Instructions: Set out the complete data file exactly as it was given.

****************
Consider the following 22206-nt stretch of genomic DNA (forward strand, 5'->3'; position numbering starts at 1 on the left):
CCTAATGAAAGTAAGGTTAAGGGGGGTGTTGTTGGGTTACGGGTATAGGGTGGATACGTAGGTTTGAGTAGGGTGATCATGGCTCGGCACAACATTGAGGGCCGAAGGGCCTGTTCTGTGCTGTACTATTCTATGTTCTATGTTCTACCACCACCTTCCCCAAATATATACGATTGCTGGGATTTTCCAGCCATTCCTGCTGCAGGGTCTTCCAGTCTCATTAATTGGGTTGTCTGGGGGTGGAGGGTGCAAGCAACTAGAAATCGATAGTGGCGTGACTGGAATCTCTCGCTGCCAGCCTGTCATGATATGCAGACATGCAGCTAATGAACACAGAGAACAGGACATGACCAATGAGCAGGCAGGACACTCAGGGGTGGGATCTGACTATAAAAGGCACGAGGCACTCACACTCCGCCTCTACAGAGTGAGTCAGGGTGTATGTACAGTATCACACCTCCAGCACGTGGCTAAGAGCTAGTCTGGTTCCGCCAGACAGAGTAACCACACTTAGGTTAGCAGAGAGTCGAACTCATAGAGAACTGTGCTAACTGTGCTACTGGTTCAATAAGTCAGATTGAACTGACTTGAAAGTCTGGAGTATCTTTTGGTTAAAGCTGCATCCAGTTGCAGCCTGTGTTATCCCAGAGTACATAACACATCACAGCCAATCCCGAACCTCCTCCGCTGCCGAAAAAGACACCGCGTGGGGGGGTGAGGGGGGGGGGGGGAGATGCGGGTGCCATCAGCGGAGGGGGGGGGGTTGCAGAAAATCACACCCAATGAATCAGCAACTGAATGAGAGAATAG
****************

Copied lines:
Consider the following 22206-nt stretch of genomic DNA (forward strand, 5'->3'; position numbering starts at 1 on the left):
CCTAATGAAAGTAAGGTTAAGGGGGGTGTTGTTGGGTTACGGGTATAGGGTGGATACGTAGGTTTGAGTAGGGTGATCATGGCTCGGCACAACATTGAGGGCCGAAGGGCCTGTTCTGTGCTGTACTATTCTATGTTCTATGTTCTACCACCACCTTCCCCAAATATATACGATTGCTGGGATTTTCCAGCCATTCCTGCTGCAGGGTCTTCCAGTCTCATTAATTGGGTTGTCTGGGGGTGGAGGGTGCAAGCAACTAGAAATCGATAGTGGCGTGACTGGAATCTCTCGCTGCCAGCCTGTCATGATATGCAGACATGCAGCTAATGAACACAGAGAACAGGACATGACCAATGAGCAGGCAGGACACTCAGGGGTGGGATCTGACTATAAAAGGCACGAGGCACTCACACTCCGCCTCTACAGAGTGAGTCAGGGTGTATGTACAGTATCACACCTCCAGCACGTGGCTAAGAGCTAGTCTGGTTCCGCCAGACAGAGTAACCACACTTAGGTTAGCAGAGAGTCGAACTCATAGAGAACTGTGCTAACTGTGCTACTGGTTCAATAAGTCAGATTGAACTGACTTGAAAGTCTGGAGTATCTTTTGGTTAAAGCTGCATCCAGTTGCAGCCTGTGTTATCCCAGAGTACATAACACATCACAGCCAATCCCGAACCTCCTCCGCTGCCGAAAAAGACACCGCGTGGGGGGGTGAGGGGGGGGGGGGGAGATGCGGGTGCCATCAGCGGAGGGGGGGGGGTTGCAGAAAATCACACCCAATGAATCAGCAACTGAATGAGAGAATAG